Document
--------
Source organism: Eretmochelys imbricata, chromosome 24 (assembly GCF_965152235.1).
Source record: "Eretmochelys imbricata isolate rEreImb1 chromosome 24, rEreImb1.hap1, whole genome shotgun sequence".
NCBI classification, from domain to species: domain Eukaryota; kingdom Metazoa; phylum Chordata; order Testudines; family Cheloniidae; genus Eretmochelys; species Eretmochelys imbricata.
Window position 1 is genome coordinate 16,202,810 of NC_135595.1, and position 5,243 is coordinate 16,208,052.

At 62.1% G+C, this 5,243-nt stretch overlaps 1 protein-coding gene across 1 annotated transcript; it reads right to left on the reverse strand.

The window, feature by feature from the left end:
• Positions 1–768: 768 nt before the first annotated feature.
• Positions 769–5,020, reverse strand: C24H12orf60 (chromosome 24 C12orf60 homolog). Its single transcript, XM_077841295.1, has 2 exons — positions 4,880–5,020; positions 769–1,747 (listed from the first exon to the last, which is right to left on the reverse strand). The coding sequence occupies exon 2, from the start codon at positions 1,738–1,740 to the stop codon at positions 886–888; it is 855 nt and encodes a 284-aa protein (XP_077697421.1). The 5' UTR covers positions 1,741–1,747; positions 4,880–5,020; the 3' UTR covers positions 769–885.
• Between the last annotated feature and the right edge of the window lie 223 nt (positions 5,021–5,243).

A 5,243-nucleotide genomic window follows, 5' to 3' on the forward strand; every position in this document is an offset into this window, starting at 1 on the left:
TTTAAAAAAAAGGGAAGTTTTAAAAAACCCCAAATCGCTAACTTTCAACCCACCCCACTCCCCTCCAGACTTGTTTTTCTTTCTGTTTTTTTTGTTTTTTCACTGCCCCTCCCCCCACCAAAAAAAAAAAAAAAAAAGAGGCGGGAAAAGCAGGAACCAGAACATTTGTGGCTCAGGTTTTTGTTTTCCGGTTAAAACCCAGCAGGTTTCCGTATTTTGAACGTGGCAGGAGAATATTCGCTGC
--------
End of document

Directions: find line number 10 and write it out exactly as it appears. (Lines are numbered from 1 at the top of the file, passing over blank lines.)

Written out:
A 5,243-nucleotide genomic window follows, 5' to 3' on the forward strand; every position in this document is an offset into this window, starting at 1 on the left: